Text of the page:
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This is how I understand the Unruh effect: if a person (say, Bob) is moving with acceleration $a$ in his spaceship, then he will see an apparent event horizon around him--that is, the vacuum will appear to have some temperature $T$ from his point of view, where $T$ is given by

$$T=\frac{\hbar a}{2\pi ck_B}$$

Now, let's imagine that Bob is stationary in his spaceship, and Alice is coming towards him at acceleration $a$. Would Bob see the vacuum around Alice have a finite temperature, or does the Unruh effect only occur if the observer themselves are accelerating? I would think that Bob might see space-time "warm" around Alice because she's accelerating towards him from the viewpoint of his reference frame, in the same way that Bob's surroundings are accelerating towards him when he's accelerating. Nevertheless, I am confused on this point.

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This is a good (and notoriously difficult) question. I'm going to follow the explanation given by Crispino, Higuchi, and Matsas in their review 0710.5373, but you should be aware there are different answers out there and also there is no (uncontroversial) experimental test of this effect.

Having said all of that, the basic picture I have (and is given in the review, especially section III.A) is that the inertial observer does not see any thermal radiation. The accelerated observer sees thermal radiation, and so if the accelerated observer has a particle detector with them (in the review this is taken as a two state system, with a ground state and an excited state), the thermal radiation can cause the particle detector to become excited. From the perspective of the inertial observer, these transitions do not occur because of any thermal radiation--the inertial observer doesn't see thermal radiation. Instead, the acceleration causes the detector to interact with the vacuum in a way that can cause a transition in the detector. More or less, the inertial observer sees the particle detector experiencing a time-dependent hamiltonian because of the acceleration. The inertial observer sees the accelerated observer putting work into maintaining their acceleration, and this work is the ultimate source of the energy causing transitions in the detector.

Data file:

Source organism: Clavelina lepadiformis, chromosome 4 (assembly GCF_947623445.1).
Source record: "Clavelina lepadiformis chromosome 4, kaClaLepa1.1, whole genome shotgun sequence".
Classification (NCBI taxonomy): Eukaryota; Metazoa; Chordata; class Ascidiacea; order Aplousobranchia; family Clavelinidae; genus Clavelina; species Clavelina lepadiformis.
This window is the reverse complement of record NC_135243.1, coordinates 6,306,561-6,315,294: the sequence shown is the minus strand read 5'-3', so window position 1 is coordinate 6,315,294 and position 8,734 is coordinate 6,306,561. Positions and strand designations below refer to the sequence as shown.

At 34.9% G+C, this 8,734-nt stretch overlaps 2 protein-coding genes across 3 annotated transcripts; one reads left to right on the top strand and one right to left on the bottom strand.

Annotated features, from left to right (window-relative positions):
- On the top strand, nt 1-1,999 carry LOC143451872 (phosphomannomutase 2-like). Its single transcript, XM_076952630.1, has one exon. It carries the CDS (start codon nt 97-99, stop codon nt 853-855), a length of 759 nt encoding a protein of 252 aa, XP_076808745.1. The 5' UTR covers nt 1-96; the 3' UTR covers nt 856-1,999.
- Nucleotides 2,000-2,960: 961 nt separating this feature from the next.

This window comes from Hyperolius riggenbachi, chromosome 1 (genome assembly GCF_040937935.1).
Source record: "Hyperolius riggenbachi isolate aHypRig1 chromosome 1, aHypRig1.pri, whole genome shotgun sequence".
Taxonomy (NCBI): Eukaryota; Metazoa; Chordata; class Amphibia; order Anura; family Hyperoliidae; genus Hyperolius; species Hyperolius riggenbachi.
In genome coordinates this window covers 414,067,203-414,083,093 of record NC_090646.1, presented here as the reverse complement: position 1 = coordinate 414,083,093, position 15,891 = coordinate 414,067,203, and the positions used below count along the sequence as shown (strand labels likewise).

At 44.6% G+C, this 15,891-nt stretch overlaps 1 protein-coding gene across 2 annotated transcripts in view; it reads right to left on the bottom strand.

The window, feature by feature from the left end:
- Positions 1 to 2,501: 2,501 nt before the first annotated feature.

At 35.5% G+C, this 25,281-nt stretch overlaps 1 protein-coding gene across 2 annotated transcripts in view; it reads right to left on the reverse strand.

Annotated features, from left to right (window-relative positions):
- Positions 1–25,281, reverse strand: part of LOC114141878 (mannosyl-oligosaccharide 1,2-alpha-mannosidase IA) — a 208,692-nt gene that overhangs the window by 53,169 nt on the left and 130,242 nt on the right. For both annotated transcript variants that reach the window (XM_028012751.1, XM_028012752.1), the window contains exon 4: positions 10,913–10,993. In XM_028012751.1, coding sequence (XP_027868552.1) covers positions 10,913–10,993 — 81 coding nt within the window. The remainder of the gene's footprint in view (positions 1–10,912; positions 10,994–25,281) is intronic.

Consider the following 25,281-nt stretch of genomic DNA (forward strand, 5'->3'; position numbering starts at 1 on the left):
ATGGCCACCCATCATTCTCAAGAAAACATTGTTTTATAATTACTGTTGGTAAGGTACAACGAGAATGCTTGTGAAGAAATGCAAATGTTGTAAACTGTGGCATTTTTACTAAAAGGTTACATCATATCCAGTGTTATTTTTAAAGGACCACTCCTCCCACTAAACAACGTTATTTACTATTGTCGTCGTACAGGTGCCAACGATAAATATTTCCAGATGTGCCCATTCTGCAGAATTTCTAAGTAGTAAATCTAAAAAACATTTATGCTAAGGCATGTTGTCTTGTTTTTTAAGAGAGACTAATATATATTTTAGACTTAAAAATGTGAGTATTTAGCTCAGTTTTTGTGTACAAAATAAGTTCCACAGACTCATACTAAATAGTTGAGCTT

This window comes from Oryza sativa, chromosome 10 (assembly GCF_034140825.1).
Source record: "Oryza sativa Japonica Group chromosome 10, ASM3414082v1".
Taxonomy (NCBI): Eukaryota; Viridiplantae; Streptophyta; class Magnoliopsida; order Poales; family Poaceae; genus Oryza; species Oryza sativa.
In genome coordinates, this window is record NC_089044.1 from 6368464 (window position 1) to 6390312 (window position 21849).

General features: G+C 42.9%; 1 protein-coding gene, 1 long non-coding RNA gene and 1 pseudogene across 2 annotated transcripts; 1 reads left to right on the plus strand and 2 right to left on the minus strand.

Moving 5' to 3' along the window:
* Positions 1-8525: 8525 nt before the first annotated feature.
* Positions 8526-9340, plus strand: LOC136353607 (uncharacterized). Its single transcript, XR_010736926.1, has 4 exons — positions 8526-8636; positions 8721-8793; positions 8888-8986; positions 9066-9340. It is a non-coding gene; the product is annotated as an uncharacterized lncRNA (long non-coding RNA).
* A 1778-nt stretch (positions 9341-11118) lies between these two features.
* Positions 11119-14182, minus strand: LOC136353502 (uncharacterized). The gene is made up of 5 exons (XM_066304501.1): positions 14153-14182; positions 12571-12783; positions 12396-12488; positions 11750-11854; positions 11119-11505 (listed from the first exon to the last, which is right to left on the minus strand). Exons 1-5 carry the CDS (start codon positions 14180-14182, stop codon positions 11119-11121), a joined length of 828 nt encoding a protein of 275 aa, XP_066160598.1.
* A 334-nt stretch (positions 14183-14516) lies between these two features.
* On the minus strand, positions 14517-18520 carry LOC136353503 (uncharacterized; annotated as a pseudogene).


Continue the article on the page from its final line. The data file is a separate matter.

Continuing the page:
To state things in more direct terms, the Unruh effect is often taken to mean that if we accelerate a pot of water, it can boil. In the accelerated reference frame, this happens because the water experiences the thermal bath. In the inertial frame, this happens because the accelerated pot can interact with the vacuum, with the energy ultimately coming from the work needed to accelerate the pot.

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  • $\begingroup$ Thank you for the article. However, what if we refine the thought experiment I suggested: that is, put an Unruh-DeWitt detector right outside of Alice's spaceship. Wouldn't Bob see the particle in the detector jump out of the ground state as Alice is accelerating, and therefore detect the Unruh radiation? $\endgroup$ – Joshuah Heath Jul 9 '15 at 1:21
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    $\begingroup$ Yes, the radiation emitted by Alice's detector in Bob's frame is computed in the article I cited. I wouldn't say that is a detection of the Unruh radiation per se--Bob isn't seeing a thermal bath of radiation--but yes, I agree that Bob will see Alice's detector radiating as it transitions out of its ground state (up to the fact that everything in this subject seems to be controversial). $\endgroup$ – Andrew Jul 9 '15 at 1:24
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    $\begingroup$ Oh sorry, you mean you want to put an Unurh-DeWitt detector in Bob's frame but near Alice's ship at some instant in time? Let's call that Bob's detector. I agree Bob's detector can undergo a transition if Alice has a detector that is emitting radiation using the process above. In other words, Bob is capable of detecting the radiation from Alice's detector. $\endgroup$ – Andrew Jul 9 '15 at 1:26

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